Willa Cather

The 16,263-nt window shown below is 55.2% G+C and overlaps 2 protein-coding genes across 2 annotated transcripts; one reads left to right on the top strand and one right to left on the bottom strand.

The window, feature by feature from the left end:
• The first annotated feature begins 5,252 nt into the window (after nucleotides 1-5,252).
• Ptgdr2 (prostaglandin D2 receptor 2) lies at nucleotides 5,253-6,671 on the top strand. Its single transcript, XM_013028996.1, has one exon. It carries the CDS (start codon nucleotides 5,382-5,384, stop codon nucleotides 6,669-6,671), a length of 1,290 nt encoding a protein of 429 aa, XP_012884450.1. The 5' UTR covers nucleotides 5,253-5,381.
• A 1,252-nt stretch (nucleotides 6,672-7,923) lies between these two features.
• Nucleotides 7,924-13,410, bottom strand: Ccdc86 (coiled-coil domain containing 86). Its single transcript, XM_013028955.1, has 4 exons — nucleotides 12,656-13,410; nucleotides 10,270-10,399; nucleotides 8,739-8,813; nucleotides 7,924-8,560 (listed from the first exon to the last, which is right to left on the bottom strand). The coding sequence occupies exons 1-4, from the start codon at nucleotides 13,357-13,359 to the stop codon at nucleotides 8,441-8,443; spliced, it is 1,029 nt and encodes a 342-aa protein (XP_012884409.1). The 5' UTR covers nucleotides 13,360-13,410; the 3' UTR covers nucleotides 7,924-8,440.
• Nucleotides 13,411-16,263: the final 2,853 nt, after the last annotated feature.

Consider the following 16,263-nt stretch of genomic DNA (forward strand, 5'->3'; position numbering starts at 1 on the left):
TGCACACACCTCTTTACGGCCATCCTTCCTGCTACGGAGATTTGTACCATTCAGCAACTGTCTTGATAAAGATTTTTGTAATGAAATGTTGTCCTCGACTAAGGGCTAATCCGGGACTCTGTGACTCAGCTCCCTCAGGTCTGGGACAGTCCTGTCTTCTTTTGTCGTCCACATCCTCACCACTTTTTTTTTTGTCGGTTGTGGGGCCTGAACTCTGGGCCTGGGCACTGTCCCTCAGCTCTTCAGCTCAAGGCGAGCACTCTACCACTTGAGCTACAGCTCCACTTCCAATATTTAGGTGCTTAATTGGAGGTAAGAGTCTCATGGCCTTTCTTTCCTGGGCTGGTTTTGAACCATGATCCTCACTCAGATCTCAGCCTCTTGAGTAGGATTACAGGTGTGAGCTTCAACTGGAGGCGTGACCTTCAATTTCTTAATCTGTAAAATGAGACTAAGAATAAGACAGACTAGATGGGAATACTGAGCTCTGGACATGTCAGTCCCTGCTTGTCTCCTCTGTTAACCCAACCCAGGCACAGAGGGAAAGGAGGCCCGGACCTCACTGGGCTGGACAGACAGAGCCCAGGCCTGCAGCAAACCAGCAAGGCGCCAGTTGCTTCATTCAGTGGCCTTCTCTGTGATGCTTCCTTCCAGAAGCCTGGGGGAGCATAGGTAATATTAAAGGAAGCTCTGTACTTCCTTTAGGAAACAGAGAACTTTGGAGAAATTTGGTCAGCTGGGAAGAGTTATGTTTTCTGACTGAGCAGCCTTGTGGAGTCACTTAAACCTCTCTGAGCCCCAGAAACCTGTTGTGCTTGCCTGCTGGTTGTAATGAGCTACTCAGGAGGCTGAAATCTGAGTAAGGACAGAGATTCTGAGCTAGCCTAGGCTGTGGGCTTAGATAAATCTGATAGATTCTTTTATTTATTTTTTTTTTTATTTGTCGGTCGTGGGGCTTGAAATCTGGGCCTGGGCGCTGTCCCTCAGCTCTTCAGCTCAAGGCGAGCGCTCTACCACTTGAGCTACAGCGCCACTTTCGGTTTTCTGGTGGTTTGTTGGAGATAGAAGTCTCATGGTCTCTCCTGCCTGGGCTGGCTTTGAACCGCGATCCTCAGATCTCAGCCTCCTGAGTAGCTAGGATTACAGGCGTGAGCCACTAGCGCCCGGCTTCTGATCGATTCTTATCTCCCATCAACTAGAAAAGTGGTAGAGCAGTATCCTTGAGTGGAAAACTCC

Cather, another Virginian, grew up on the Nebraska prairie among pioneering immigrants -- later immortalized in O Pioneers! (1913), My Antonia (1918), and her well-known story "Neighbour Rosicky" (1928). During her lifetime she became increasingly alienated from the materialism of modern life and wrote of alternative visions in the American Southwest and in the past. Death Comes for the Archbishop (1927) evokes the idealism of two 16th-century priests establishing the Catholic Church in the New Mexican desert. Cather's works commemorate important aspects of the American experience outside the literary mainstream -- pioneering, the establishment of religion, and women's independent lives.